When the average person thinks of an athlete, those who make up the team rosters of organizations such as the NFL or NBA usually come to mind. An athlete to a lay person is someone who has achieved some minimum standard in their chosen field, light years ahead of the rest of the population, and is compensated, by salary, sponsorship, or celebrity, for doing so. On the list of things that make one an athlete are suiting up for a college basketball game, getting paid for fighting in a sanctioned boxing match, and making it to the Crossfit Games. On the other hand, playing a pick up game of 2-on-2 with your buddies, going to Jiu-jitsu practice twice a week, and attending a wod at your local box, do not.
There's an implication with the title of 'athlete' that the preparation transcends recreational activity. There is purpose and direction, with the primary goal of being invited to, and ultimately winning, the highest levels of competition. And along with the tone of dedication and sacrifice, it is also implied that not everyone can do it.
Social media has created a big incentive for participation of 'athletes' in recreational sports. By the millions, Instagram users are filling up their feed with videos from their local training halls, first timers chronicalling their 'fit journey' as they prepare for amateur physique competitions and novice lifting meets. These contests are open to anyone, for a fee, and while the podium is not necessarily representative of the best of the best, the events are supposed to serve as a spring board for those aspiring to reach that title. And unlike the UFCs and NFLs of the world, in this arena, athletes and consumers are one and the same.
Sport organizations are lucrative for two reasons: they are spectator friendly and they have a dedicated base of fans or amateur participants. The NFL gets to charge millions of dollars for advertising during the super bowl because it attracts viewers and their athletes get paid millions of dollars because their role in generating fan-based revenue is essential. But for less spectator-friendly sports which don't attract much interest outside of the people who participate in the activities to begin with, revenue will never be driven by virtue of millions of fans. Niche activities like poker, surfing, and the Crossfit games.... all are propped up by the fact that there are enough people actively engaged in the field to provide a viable revenue base for higher forms of competition.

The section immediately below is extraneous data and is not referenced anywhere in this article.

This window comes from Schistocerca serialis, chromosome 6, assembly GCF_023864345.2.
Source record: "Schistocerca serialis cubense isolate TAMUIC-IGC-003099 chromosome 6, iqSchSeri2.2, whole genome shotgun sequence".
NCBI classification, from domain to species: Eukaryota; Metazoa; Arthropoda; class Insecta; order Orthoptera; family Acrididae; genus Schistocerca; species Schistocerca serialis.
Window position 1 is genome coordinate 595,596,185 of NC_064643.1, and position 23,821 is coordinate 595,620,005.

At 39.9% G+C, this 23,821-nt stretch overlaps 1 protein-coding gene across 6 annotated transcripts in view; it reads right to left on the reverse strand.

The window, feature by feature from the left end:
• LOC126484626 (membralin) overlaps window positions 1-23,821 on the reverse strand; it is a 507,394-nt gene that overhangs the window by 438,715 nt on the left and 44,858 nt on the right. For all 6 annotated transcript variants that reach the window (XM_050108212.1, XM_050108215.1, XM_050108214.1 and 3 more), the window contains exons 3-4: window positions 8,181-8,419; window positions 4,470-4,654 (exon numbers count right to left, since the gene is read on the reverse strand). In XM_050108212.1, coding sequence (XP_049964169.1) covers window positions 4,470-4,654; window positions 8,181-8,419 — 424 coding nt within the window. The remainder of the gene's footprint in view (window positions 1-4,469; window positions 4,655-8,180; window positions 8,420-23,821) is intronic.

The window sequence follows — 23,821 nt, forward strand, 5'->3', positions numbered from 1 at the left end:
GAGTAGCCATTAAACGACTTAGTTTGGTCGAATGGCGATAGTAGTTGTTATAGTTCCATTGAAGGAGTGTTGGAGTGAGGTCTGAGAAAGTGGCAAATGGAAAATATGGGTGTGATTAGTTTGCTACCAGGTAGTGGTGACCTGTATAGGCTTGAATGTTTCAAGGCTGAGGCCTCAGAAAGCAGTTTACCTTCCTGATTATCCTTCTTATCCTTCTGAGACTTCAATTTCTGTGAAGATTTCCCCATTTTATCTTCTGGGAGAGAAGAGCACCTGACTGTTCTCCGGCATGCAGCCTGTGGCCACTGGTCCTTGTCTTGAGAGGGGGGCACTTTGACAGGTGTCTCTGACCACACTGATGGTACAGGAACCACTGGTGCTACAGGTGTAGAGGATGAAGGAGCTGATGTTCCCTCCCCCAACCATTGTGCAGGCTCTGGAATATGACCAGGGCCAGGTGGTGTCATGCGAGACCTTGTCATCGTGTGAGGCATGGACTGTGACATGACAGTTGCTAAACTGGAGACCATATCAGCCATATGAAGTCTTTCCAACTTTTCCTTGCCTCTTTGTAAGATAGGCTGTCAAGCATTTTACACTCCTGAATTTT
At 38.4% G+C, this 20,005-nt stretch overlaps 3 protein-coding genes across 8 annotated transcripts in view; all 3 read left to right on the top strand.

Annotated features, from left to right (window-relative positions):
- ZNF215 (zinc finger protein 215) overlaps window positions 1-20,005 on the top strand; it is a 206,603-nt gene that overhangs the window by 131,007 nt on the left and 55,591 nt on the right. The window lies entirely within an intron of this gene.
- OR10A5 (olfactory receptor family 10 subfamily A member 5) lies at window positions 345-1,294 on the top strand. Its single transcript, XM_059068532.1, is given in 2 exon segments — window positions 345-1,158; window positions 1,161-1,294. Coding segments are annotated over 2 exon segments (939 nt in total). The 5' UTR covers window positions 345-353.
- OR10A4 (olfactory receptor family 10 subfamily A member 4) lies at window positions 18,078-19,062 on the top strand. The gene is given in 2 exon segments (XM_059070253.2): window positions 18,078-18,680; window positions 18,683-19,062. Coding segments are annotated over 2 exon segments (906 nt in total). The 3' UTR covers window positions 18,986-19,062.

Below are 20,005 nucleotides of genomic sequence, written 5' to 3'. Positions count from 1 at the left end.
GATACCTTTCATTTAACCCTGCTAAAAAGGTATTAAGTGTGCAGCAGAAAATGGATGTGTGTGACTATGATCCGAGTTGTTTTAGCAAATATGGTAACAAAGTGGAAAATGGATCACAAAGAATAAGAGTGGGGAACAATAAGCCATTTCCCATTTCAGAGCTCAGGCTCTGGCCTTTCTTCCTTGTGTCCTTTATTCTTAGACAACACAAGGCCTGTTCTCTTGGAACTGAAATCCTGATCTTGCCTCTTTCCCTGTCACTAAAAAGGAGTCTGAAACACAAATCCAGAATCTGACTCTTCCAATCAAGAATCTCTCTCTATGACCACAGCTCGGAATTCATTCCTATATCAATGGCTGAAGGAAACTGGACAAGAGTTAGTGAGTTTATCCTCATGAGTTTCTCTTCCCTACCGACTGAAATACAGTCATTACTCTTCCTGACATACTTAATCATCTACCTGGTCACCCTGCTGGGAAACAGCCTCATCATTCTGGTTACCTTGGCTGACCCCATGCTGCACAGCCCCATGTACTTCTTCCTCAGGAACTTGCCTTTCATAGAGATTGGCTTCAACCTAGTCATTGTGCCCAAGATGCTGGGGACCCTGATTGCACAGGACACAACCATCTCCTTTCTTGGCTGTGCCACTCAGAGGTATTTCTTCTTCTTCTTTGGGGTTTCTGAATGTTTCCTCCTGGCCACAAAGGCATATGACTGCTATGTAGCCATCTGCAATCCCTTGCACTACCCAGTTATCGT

Crossfit represents the epitomy of this type of growth; it has grown to the level of starbucks, with a box on every corner and every young games contender studying for their level I cert in between shifts as a barrista. It's important to note the stark difference that exists between the recreational participant base of Crossfit, which is driven by pricey group classes that cater to all skill levels, and the competitive element ran by HQ, which caters to Games hopefuls. It isn't just a difference in intensity or the caliber of ability required to participate, but a difference in the actual training protocol themselves. Doing 3 Wods a week won't prepare you for regionals any more than tai-bo classes will get you ready for k-1 world championships.
Crossfit didn't grow because promoters were putting on a contest every other weekend. It didn't grow because grandmothers and twelve year olds were being convinced to compete side by side with seasoned vets. The day-to-day recreational component is what propelled Crossfits growth; who knew that combining varied fitness workouts with a social component would be a massive hit. Crossfit grew because it was a fun social activity that kept people invensted. And when it spread like wildfire, it provided a consumer base for the Games and all of the seminars, merchandise, and coaching packages that came to surround it.
Powerlifting has recently seen a similar surge in popularity, likely as a by product of crossfits success. In contrast to Crossfit, powerlifting doesn't distinguish between the caliber of participants in any meaningful way. Local meets are open to all, with state, national, and even world meets having a low minimum qualification standard. Promoters make money by guaranteeing that anyone with money to spend on gear and fees can, something that is easily accomplished by removing any and all barriers to entry. Those with a training lifespan that is measured in weeks and months compete at the same show and in the same flight as world record holders. What used to be a platform for the strongest around to showcase their talent is now a hub for teenagers with less than a year of actual training experience. Lifters are opening with an empty bar, in a contest of strength, and paying hundreds of dollars to do so. All a newbie needs to put the credential of 'powerlifter' on their IG header is a $100 entry fee and a singlet.
Before I get flamed for being an elitist asshole (which I definitely am), allow me to paint a picture of what unchecked participation does to a sport.
Since powerlifting has grown, there are meets in California by USPA and USAPL virtually every week. Every meet takes place in a basketball gymnasium or barbell club, features 60-200 lifters, and routinely lasts 10 hours from weigh ins to awards. These organizations have grown by catering to complete newbies, offering endless divisions to ensure a minimum number of people place below 1st. Gold medals are given out by the hundreds. The awards ceremony takes hours to get through. The monotony of the meet paired with the inflated amount of unremarkable feats makes it unwatchable. In fact, it is such a failure as a spectator sport that some organizations have taken to hijacking the wallets of friends and family; $5 and $10 admission fees are enforced, knowing full well that the only spectators are loved ones of the lifters who can't justify not paying the entry fee.